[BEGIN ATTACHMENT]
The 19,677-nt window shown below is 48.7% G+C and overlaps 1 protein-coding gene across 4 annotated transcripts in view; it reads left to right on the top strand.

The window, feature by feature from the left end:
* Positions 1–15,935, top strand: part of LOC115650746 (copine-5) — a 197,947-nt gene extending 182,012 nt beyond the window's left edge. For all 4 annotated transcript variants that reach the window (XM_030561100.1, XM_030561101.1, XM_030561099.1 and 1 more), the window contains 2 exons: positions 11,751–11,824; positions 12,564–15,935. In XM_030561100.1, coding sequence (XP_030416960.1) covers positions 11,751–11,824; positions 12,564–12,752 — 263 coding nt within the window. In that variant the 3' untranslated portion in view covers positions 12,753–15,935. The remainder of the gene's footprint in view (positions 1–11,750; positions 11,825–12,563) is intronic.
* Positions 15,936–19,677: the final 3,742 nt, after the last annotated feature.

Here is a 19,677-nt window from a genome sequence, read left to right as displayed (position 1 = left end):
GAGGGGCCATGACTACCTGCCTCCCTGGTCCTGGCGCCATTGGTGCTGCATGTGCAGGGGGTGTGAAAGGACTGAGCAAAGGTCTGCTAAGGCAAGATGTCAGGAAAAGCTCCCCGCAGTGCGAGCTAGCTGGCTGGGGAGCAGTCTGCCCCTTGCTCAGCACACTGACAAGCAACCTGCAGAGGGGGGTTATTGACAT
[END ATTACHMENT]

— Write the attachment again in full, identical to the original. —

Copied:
The 19,677-nt window shown below is 48.7% G+C and overlaps 1 protein-coding gene across 4 annotated transcripts in view; it reads left to right on the top strand.

The window, feature by feature from the left end:
* Positions 1–15,935, top strand: part of LOC115650746 (copine-5) — a 197,947-nt gene extending 182,012 nt beyond the window's left edge. For all 4 annotated transcript variants that reach the window (XM_030561100.1, XM_030561101.1, XM_030561099.1 and 1 more), the window contains 2 exons: positions 11,751–11,824; positions 12,564–15,935. In XM_030561100.1, coding sequence (XP_030416960.1) covers positions 11,751–11,824; positions 12,564–12,752 — 263 coding nt within the window. In that variant the 3' untranslated portion in view covers positions 12,753–15,935. The remainder of the gene's footprint in view (positions 1–11,750; positions 11,825–12,563) is intronic.
* Positions 15,936–19,677: the final 3,742 nt, after the last annotated feature.

Here is a 19,677-nt window from a genome sequence, read left to right as displayed (position 1 = left end):
GAGGGGCCATGACTACCTGCCTCCCTGGTCCTGGCGCCATTGGTGCTGCATGTGCAGGGGGTGTGAAAGGACTGAGCAAAGGTCTGCTAAGGCAAGATGTCAGGAAAAGCTCCCCGCAGTGCGAGCTAGCTGGCTGGGGAGCAGTCTGCCCCTTGCTCAGCACACTGACAAGCAACCTGCAGAGGGGGGTTATTGACAT